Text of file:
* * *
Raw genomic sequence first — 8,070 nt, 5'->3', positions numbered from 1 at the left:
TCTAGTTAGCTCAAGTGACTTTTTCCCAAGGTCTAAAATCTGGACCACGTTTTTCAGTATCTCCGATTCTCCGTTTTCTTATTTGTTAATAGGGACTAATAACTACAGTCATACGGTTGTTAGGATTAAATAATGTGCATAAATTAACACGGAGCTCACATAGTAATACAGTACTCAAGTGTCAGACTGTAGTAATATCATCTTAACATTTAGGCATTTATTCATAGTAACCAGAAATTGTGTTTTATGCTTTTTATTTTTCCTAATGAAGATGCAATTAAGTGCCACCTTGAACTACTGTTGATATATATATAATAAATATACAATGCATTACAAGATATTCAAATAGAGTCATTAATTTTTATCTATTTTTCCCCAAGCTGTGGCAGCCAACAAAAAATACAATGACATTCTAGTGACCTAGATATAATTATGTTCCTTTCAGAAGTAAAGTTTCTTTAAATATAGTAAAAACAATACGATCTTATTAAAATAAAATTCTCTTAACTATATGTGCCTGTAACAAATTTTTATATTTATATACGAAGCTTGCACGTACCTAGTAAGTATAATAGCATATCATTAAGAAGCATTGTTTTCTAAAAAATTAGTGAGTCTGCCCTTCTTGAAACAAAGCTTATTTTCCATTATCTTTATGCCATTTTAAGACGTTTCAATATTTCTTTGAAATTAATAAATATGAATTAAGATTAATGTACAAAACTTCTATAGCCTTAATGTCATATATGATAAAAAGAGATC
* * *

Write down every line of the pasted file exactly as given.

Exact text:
Raw genomic sequence first — 8,070 nt, 5'->3', positions numbered from 1 at the left:
TCTAGTTAGCTCAAGTGACTTTTTCCCAAGGTCTAAAATCTGGACCACGTTTTTCAGTATCTCCGATTCTCCGTTTTCTTATTTGTTAATAGGGACTAATAACTACAGTCATACGGTTGTTAGGATTAAATAATGTGCATAAATTAACACGGAGCTCACATAGTAATACAGTACTCAAGTGTCAGACTGTAGTAATATCATCTTAACATTTAGGCATTTATTCATAGTAACCAGAAATTGTGTTTTATGCTTTTTATTTTTCCTAATGAAGATGCAATTAAGTGCCACCTTGAACTACTGTTGATATATATATAATAAATATACAATGCATTACAAGATATTCAAATAGAGTCATTAATTTTTATCTATTTTTCCCCAAGCTGTGGCAGCCAACAAAAAATACAATGACATTCTAGTGACCTAGATATAATTATGTTCCTTTCAGAAGTAAAGTTTCTTTAAATATAGTAAAAACAATACGATCTTATTAAAATAAAATTCTCTTAACTATATGTGCCTGTAACAAATTTTTATATTTATATACGAAGCTTGCACGTACCTAGTAAGTATAATAGCATATCATTAAGAAGCATTGTTTTCTAAAAAATTAGTGAGTCTGCCCTTCTTGAAACAAAGCTTATTTTCCATTATCTTTATGCCATTTTAAGACGTTTCAATATTTCTTTGAAATTAATAAATATGAATTAAGATTAATGTACAAAACTTCTATAGCCTTAATGTCATATATGATAAAAAGAGATC